There's more, particularly about how the "substitution approach" in the Basel regs (in which the CDS writer's credit is used in computing capital rather than the reference obligation's credit) dampens the tendency to over/underhedge in mispriced CDS markets, you should read it, if you like tons of math to prove things some of which are sort of intuitive. But let's focus on the basic intuitive thing which as I read it is:
(1) if you are a bank, and you have no capital regulation, you should lend as much as you want and buy CDS if and only if it's underpriced relative to the risk it's hedging, because you are risk-neutral and strong like bull; but
(2) if you are a bank and you have capital regulation, you should lend somewhat less because [math] and buy CDS if it's either underpriced or roughly fairly priced relative to the risk it's hedging, or even maybe if it's a bit overpriced, because you get a capital benefit from buying CDS, and this allows you to lend more and put your deposits to work and clip your NIM and so forth, and you are not such a risk-neutral cowboy any more now that the regulator has its eye on you.
Thing (2) is fairly straightforward in the abstract and infinitely and gloriously game-able in the real. But thing (1) is a thing that only an economics paper could love, because if the CDS market developed as "this is a thing that (well-informed lending) banks buy only when (they know that) it's underpriced" then who would sell it? No one that's who. And, of course, the CDS market in fact developed as "this is a thing that banks buy to improve their regulatory capital." And there were sellers, in part because let's be honest you only need X sellers and there are always some people who don't think things through, but also because the banks could credibly say "we love these credits, we really do, we'd never sell them, but you see, regulation ..."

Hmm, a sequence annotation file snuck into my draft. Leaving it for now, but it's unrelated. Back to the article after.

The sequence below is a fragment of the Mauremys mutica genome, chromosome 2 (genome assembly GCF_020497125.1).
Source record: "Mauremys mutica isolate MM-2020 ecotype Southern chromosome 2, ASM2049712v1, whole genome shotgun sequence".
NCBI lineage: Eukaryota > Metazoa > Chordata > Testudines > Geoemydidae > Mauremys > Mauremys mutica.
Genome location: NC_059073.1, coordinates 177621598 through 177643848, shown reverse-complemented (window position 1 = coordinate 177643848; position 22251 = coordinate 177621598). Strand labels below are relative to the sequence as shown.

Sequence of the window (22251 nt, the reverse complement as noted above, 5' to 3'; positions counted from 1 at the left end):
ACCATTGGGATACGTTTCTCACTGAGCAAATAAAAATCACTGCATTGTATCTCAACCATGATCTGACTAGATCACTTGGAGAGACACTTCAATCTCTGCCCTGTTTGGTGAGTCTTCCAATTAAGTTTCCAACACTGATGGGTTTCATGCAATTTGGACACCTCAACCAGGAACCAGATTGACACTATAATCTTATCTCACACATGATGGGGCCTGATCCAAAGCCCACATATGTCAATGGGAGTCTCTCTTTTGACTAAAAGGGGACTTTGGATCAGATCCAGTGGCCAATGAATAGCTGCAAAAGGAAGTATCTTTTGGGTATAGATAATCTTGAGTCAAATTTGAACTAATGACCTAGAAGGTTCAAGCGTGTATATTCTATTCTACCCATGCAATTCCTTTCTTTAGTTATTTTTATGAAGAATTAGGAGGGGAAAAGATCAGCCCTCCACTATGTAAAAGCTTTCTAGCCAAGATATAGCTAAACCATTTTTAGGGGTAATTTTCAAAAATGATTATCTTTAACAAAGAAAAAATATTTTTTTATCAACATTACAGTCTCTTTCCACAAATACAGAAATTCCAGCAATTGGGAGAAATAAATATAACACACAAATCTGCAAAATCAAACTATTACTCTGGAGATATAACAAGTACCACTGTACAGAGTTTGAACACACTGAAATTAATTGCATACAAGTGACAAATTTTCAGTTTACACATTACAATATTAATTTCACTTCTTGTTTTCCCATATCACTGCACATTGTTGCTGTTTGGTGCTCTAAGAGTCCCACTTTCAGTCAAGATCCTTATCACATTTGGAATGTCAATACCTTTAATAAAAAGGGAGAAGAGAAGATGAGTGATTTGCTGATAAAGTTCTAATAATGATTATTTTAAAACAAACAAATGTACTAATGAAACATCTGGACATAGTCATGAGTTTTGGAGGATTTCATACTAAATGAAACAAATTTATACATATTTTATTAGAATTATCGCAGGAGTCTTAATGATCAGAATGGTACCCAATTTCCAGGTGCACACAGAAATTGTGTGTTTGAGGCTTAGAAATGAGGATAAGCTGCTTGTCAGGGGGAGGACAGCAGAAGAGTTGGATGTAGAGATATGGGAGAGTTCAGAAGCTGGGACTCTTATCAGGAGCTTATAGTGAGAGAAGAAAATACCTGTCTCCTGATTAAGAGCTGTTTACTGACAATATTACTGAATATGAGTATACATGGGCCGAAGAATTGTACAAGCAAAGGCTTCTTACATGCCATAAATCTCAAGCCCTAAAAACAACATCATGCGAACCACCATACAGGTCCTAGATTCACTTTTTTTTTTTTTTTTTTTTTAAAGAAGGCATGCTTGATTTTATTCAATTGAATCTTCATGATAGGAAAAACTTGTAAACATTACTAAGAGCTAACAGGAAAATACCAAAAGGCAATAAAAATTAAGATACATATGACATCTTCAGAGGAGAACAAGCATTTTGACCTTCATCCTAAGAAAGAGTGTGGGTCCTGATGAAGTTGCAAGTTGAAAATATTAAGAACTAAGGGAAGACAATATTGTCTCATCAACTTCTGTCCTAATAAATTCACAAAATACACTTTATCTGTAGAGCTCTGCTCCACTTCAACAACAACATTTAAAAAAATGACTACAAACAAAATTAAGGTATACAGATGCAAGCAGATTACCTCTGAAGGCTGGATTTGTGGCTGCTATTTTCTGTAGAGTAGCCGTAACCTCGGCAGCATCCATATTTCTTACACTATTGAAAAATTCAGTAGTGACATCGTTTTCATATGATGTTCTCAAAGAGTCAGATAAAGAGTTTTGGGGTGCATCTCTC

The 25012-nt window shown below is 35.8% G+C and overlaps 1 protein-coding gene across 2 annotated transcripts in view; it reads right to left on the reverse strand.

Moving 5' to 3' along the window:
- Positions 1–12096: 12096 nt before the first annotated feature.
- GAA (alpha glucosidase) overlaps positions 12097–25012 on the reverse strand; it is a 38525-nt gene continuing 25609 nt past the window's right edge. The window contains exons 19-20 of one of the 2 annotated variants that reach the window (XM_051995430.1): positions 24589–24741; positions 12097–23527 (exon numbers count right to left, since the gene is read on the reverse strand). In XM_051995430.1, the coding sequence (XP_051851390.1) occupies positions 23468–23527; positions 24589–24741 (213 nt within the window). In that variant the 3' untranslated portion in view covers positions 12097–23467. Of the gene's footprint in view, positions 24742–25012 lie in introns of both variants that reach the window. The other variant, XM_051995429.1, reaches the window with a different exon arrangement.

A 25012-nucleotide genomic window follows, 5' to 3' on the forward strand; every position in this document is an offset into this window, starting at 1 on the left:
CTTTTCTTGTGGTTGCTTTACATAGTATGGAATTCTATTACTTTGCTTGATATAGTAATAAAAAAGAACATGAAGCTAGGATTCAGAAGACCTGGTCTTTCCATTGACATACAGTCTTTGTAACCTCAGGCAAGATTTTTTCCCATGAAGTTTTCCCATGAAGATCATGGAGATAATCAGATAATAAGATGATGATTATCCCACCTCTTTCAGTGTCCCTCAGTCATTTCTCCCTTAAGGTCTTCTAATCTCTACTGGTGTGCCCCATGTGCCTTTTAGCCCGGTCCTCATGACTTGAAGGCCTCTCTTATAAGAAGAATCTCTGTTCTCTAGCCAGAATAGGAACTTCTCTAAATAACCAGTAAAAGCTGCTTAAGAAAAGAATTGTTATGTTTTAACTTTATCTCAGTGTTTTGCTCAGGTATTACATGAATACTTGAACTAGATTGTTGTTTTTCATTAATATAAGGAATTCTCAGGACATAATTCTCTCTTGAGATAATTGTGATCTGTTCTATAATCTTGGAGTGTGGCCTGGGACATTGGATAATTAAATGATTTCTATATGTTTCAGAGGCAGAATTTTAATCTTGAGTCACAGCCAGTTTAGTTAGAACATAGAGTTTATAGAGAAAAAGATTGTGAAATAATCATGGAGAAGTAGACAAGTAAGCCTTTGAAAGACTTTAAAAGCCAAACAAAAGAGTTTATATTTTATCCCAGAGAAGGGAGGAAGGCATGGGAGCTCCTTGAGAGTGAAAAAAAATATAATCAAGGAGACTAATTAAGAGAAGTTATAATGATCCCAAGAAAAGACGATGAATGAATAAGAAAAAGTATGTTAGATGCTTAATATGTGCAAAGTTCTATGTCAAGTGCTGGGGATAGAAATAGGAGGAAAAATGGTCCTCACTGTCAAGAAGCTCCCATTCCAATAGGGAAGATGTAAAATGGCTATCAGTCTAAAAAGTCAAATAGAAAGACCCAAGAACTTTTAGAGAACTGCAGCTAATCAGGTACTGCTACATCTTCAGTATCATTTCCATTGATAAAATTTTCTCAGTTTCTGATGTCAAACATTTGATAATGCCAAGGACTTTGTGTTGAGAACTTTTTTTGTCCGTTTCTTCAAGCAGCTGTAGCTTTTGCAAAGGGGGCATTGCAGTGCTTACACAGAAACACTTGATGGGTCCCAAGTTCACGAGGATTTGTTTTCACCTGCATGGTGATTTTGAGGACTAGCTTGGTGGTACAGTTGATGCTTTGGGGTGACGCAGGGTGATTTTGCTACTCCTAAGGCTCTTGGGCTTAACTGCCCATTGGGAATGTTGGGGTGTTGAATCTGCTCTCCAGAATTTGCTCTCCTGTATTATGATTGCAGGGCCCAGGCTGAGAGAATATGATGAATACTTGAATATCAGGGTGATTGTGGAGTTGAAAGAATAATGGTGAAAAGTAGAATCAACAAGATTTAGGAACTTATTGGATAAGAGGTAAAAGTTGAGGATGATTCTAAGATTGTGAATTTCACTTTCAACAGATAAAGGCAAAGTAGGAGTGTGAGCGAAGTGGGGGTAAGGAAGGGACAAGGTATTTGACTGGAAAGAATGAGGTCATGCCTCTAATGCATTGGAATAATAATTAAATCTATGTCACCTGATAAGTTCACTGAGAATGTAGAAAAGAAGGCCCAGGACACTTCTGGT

Maybe all of that is kind of obvious? I don't know. Mostly I just like German central bankers pushing the benefits of the CDS market, which I feel like is ... less popular among European central bankers? And I particularly like that their math more or less proves that the CDS market couldn't exist in anything like its present form if Basel hadn't made it marketable.
Thilo Pausch & Peter Welzel: Regulation, credit risk transfer with CDS, and bank lending [Deutsche Bundesbank]
Stavros Peristiani: Are CDS Derivatives Associated With Higher Corporate Defaults? [FRBNY]
* Not legal advice, consult your doctor, etc.
** Really, I loved that story, it's like at Galleon it was a mark of shame not to be insider trading, everyone was all "oh yeah I totally gave insider information to George Soros man." How widely true do you think that attitude is? Was? Is recent meh hedge fund performance partly due to the effect of the Galleon wiretaps and prosecutions? Discuss amongst etc.
*** How many bank loans are about an M&A or capital markets banker saying "hey, these guys told me they are going to [do a merger | issue securities | whatever], we need to be in their line to get a shot at that business?" Many of them, that's how many. How many of those plans are material to the credit?
**** I'm calling this a story about underwriting because whatever but it could also be a story about contracts. A story I've heard involves banks lending to certain emerging market sovereigns with high rates and very forgiving terms, and then offloading the credit risk in CDS markets. If the sovereigns defaulted on the tighter terms in public bonds, the banks' privately negotiated and undisclosed loans were deliverable, meaning that the banks were arbitraging CDS markets by charging the sovereigns for the riskiness of their terms but not being charged by the CDS market for the same riskiness. There are limits to this form of arbitrage, but they are nonzero.
***** Here is Felix Salmon talking about something related, specifically that if you want your banks to be, like, conduits of credit in the economy or whatever, you want them to keep their credit risk rather than offloading it to greater fools. I have no problem with that; my point is that you especially want this if you're the fool!